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  1. #1
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    XP Command Line Prompt

    I recently upgraded to Windows XP at work, and noticed some nice new features in the new command box (cmd.exe). But the verbose directory structure makes the long default prompt really distracting!

    Of course, I could remove the directory from the prompt entirely, but I wish I could have my cake and eat it, too. I still like a little memory jog to help me keep track of where I am, especially after the 'phone rings. I can think of several approaches that would be nice; does Windows XP support any of them (or an alternative)?

    1. Abbreviate the home directory (e.g., Cocuments and SettingsUser NameMy Documentsfolder becomes ~folder, like in unix c-shell)
    2. Limit the number of directory levels that display in the prompt (again, like unix csh)
    3. (more in keeping with the GUI philosophy) put the directory in the window title; but would it update if I change directory?

  2. #2
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    Re: XP Command Line Prompt

    Hi Mike,
    If you care to have a look at XP Command-line reference. Don't know if it will help but there's lots of information.

    Joe
    Joe

  3. #3
    Silver Lounger Bruce K's Avatar
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    Re: XP Command Line Prompt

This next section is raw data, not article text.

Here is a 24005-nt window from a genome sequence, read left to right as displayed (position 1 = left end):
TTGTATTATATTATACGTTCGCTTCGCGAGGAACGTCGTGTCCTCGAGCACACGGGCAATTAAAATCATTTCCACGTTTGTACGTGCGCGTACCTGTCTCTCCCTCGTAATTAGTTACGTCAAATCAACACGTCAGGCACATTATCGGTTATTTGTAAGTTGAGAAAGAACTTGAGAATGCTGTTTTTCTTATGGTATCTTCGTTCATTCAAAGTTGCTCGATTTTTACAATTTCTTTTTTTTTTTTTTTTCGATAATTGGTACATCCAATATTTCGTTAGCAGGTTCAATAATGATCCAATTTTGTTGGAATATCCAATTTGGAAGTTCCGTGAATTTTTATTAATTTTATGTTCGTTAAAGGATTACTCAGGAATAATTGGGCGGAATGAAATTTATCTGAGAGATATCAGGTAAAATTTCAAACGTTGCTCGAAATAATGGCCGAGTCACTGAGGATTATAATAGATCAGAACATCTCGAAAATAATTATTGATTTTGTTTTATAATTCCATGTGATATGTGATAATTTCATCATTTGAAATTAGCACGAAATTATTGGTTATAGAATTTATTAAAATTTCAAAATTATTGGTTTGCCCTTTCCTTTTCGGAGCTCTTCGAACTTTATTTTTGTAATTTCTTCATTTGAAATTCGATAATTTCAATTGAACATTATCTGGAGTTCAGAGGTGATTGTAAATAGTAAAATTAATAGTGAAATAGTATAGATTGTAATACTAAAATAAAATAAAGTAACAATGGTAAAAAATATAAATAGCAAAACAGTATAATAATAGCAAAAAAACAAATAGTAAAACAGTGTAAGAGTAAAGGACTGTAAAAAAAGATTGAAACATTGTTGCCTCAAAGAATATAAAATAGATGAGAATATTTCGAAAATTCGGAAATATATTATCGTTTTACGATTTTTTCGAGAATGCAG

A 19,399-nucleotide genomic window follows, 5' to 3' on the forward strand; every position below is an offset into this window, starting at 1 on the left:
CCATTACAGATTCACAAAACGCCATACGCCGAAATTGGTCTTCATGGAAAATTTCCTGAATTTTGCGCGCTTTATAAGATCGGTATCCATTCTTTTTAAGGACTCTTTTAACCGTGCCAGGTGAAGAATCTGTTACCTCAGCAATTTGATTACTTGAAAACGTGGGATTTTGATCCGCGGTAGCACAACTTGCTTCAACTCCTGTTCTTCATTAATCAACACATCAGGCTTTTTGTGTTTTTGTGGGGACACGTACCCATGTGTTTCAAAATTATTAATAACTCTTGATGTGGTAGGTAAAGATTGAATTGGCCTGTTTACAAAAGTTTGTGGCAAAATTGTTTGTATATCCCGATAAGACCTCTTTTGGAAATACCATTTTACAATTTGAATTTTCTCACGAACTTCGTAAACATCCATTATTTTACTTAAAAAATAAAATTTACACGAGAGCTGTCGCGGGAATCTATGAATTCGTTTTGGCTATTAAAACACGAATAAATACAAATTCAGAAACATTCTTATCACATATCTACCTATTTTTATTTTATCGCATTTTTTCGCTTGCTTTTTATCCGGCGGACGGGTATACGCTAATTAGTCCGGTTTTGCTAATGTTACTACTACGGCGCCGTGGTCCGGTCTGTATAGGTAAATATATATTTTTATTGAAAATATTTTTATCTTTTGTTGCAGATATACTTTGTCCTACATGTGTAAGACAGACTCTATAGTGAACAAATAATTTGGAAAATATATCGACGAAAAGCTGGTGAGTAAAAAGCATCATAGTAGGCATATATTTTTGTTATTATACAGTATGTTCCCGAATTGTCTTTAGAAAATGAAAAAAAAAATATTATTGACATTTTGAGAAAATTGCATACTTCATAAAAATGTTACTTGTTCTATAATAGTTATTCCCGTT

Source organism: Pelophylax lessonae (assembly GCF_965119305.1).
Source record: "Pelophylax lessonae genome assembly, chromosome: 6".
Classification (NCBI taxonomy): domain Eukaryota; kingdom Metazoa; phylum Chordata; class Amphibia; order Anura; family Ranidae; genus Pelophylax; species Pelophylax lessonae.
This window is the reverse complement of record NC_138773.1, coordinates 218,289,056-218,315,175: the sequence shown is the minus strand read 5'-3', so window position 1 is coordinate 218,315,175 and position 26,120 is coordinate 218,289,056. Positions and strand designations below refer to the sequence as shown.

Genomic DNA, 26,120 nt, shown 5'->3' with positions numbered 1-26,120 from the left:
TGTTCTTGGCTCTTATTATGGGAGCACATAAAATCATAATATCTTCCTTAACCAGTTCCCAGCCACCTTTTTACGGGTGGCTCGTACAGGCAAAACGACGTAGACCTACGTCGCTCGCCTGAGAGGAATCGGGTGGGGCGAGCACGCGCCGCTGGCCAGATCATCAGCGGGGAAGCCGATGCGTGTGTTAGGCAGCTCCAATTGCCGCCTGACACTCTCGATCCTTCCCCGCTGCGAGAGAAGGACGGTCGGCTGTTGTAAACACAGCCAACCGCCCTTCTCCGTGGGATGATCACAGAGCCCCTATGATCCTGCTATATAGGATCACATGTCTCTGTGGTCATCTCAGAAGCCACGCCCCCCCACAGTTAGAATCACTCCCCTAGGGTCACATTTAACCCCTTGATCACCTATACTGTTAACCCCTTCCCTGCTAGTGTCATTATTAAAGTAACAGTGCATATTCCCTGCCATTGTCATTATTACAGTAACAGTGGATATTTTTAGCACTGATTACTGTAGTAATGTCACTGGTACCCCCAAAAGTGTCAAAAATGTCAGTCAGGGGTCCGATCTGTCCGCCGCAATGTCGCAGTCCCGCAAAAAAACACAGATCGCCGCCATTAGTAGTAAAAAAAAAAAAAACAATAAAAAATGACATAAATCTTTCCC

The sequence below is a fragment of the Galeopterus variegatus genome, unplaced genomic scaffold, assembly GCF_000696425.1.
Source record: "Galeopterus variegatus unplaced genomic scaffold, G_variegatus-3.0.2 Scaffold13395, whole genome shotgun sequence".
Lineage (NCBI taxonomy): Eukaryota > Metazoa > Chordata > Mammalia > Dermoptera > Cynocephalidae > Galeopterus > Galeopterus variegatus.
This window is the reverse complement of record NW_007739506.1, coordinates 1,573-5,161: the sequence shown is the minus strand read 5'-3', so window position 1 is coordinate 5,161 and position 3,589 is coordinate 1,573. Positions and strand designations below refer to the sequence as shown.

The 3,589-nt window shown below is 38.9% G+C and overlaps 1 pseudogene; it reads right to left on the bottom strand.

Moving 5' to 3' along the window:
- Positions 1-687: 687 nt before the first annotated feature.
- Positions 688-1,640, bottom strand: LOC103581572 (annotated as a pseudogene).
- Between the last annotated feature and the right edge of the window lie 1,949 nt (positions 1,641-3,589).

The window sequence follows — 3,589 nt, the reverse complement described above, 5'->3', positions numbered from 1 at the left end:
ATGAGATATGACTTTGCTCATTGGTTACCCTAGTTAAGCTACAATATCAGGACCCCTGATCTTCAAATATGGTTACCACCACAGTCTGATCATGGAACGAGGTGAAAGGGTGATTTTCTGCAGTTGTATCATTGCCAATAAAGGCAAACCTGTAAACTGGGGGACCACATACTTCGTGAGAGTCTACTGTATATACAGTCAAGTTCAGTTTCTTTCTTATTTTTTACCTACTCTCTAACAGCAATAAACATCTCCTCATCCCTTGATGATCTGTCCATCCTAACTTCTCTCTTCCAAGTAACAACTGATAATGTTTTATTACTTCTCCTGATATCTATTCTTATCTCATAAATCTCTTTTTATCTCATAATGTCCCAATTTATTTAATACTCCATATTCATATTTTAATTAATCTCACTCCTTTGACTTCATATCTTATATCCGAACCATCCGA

Hi, Mike ~

    You can simply

    <code>cd C:</code>

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    Re: XP Command Line Prompt

    You can also do what I did. I created a desktop shortcut as shown in the attachment.

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    Re: XP Command Line Prompt

    Yes, thanks. There is a lot of information there, but I hadn't found anything that suggested an answer to my wish list. I'll keep looking. I'm also perusing the references from the April Windows Command Processor - I want to learn it (SP1) thread, such as the Allenware tutorial (for Win9x) and Labmice

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    Re: XP Command Line Prompt

    Bruce and BigAl,

    Thanks for the suggestion. However, (unless I am missing your point) while switching to the root directory would simplify the prompt, that would be at the cost of being able to work in different directories. Just setting the prompt to $g would be more practical.

    I've been working a fair amount in FreeBSD lately, and was just getting spoiled by the flexibility of the unix csh and sh shells. It may be that Windows can't easily satisfy my wish list. My work in the command box under Windows is pretty limited, so this is a relatively minor issue.

  7. #7
    Super Moderator jscher2000's Avatar
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    Re: XP Command Line Prompt

    <P ID="edit" class=small>(Edited by jscher2000 on 08-Jul-04 22:14. Here's the VBScript file)</P>For a path that does not contain spaces (!!!) you can use

    <code>
    subst w: % CD%</code>
    [i]

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    Re: XP Command Line Prompt

    Mike

    What an interesting question!

    However, I can't think of an answer that will satisfy you...

    About the best I can do is
    start "% cd%" cmd /k (as in jefferson's post, omit the space after the first % !)
    which starts a command prompt window with the current directory as the title. However, the current directory is the one at the time you started the window, and won't change. You obviously know how to modify the command prompt so can remove the long string, which I agree is annoying.

    I will try to get someone to work on this from one of the Command Prompt newsgroups!

    John
    <font face="Script MT Bold"><font color=blue><big><big>John</big></big></font color=blue></font face=script>

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  9. #9
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    Re: XP Command Line Prompt